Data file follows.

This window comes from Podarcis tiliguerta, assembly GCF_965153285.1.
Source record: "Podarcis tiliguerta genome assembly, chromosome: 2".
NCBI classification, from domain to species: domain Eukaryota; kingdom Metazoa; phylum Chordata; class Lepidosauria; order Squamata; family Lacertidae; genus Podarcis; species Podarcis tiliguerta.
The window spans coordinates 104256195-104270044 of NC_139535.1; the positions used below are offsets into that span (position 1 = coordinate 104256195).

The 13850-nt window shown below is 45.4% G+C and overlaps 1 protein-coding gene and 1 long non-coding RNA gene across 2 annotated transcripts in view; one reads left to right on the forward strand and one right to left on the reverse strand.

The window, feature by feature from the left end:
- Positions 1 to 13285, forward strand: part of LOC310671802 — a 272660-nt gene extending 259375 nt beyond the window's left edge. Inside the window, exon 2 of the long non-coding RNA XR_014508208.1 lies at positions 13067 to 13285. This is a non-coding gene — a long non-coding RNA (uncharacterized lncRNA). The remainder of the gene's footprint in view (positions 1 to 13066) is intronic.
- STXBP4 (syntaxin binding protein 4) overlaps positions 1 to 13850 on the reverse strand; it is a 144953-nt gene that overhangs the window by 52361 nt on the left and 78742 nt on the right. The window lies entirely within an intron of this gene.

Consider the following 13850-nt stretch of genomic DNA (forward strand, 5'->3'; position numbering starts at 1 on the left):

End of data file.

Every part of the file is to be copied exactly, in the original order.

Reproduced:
This window comes from Podarcis tiliguerta, assembly GCF_965153285.1.
Source record: "Podarcis tiliguerta genome assembly, chromosome: 2".
NCBI classification, from domain to species: domain Eukaryota; kingdom Metazoa; phylum Chordata; class Lepidosauria; order Squamata; family Lacertidae; genus Podarcis; species Podarcis tiliguerta.
The window spans coordinates 104256195-104270044 of NC_139535.1; the positions used below are offsets into that span (position 1 = coordinate 104256195).

The 13850-nt window shown below is 45.4% G+C and overlaps 1 protein-coding gene and 1 long non-coding RNA gene across 2 annotated transcripts in view; one reads left to right on the forward strand and one right to left on the reverse strand.

The window, feature by feature from the left end:
- Positions 1 to 13285, forward strand: part of LOC310671802 — a 272660-nt gene extending 259375 nt beyond the window's left edge. Inside the window, exon 2 of the long non-coding RNA XR_014508208.1 lies at positions 13067 to 13285. This is a non-coding gene — a long non-coding RNA (uncharacterized lncRNA). The remainder of the gene's footprint in view (positions 1 to 13066) is intronic.
- STXBP4 (syntaxin binding protein 4) overlaps positions 1 to 13850 on the reverse strand; it is a 144953-nt gene that overhangs the window by 52361 nt on the left and 78742 nt on the right. The window lies entirely within an intron of this gene.

Consider the following 13850-nt stretch of genomic DNA (forward strand, 5'->3'; position numbering starts at 1 on the left):